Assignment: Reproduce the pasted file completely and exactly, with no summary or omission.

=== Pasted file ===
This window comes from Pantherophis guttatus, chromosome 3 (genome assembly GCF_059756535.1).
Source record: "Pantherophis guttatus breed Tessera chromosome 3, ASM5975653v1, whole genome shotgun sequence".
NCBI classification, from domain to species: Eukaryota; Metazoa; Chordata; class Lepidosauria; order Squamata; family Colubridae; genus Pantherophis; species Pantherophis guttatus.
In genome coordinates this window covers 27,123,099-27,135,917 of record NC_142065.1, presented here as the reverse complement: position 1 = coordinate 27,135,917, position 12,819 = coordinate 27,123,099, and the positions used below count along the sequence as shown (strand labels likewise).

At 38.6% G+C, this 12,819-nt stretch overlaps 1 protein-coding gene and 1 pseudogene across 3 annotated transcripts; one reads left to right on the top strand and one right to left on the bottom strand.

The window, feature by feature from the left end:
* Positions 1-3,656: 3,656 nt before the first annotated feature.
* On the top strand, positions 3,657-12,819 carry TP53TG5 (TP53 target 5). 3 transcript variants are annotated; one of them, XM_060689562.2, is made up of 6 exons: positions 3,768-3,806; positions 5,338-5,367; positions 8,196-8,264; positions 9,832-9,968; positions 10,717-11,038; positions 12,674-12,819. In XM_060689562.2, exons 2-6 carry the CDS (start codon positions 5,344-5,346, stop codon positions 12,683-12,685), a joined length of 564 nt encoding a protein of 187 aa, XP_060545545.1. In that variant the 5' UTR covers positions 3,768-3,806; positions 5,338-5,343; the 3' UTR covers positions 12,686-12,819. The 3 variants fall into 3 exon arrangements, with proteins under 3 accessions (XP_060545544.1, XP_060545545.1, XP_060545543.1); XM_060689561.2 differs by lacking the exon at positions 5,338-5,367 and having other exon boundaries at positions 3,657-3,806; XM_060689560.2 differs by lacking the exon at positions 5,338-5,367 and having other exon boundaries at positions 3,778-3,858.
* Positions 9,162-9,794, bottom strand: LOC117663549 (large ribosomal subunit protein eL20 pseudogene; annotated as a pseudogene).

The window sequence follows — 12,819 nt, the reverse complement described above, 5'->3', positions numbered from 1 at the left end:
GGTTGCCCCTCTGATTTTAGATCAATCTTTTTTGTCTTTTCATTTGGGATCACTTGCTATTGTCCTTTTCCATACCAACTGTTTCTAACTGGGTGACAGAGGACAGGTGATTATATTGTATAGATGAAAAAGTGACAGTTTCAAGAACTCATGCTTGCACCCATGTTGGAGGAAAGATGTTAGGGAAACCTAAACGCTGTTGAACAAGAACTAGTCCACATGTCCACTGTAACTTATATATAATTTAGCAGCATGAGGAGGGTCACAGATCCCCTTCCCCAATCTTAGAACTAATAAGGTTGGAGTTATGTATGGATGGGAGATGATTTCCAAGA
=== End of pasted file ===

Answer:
This window comes from Pantherophis guttatus, chromosome 3 (genome assembly GCF_059756535.1).
Source record: "Pantherophis guttatus breed Tessera chromosome 3, ASM5975653v1, whole genome shotgun sequence".
NCBI classification, from domain to species: Eukaryota; Metazoa; Chordata; class Lepidosauria; order Squamata; family Colubridae; genus Pantherophis; species Pantherophis guttatus.
In genome coordinates this window covers 27,123,099-27,135,917 of record NC_142065.1, presented here as the reverse complement: position 1 = coordinate 27,135,917, position 12,819 = coordinate 27,123,099, and the positions used below count along the sequence as shown (strand labels likewise).

At 38.6% G+C, this 12,819-nt stretch overlaps 1 protein-coding gene and 1 pseudogene across 3 annotated transcripts; one reads left to right on the top strand and one right to left on the bottom strand.

The window, feature by feature from the left end:
* Positions 1-3,656: 3,656 nt before the first annotated feature.
* On the top strand, positions 3,657-12,819 carry TP53TG5 (TP53 target 5). 3 transcript variants are annotated; one of them, XM_060689562.2, is made up of 6 exons: positions 3,768-3,806; positions 5,338-5,367; positions 8,196-8,264; positions 9,832-9,968; positions 10,717-11,038; positions 12,674-12,819. In XM_060689562.2, exons 2-6 carry the CDS (start codon positions 5,344-5,346, stop codon positions 12,683-12,685), a joined length of 564 nt encoding a protein of 187 aa, XP_060545545.1. In that variant the 5' UTR covers positions 3,768-3,806; positions 5,338-5,343; the 3' UTR covers positions 12,686-12,819. The 3 variants fall into 3 exon arrangements, with proteins under 3 accessions (XP_060545544.1, XP_060545545.1, XP_060545543.1); XM_060689561.2 differs by lacking the exon at positions 5,338-5,367 and having other exon boundaries at positions 3,657-3,806; XM_060689560.2 differs by lacking the exon at positions 5,338-5,367 and having other exon boundaries at positions 3,778-3,858.
* Positions 9,162-9,794, bottom strand: LOC117663549 (large ribosomal subunit protein eL20 pseudogene; annotated as a pseudogene).

The window sequence follows — 12,819 nt, the reverse complement described above, 5'->3', positions numbered from 1 at the left end:
GGTTGCCCCTCTGATTTTAGATCAATCTTTTTTGTCTTTTCATTTGGGATCACTTGCTATTGTCCTTTTCCATACCAACTGTTTCTAACTGGGTGACAGAGGACAGGTGATTATATTGTATAGATGAAAAAGTGACAGTTTCAAGAACTCATGCTTGCACCCATGTTGGAGGAAAGATGTTAGGGAAACCTAAACGCTGTTGAACAAGAACTAGTCCACATGTCCACTGTAACTTATATATAATTTAGCAGCATGAGGAGGGTCACAGATCCCCTTCCCCAATCTTAGAACTAATAAGGTTGGAGTTATGTATGGATGGGAGATGATTTCCAAGA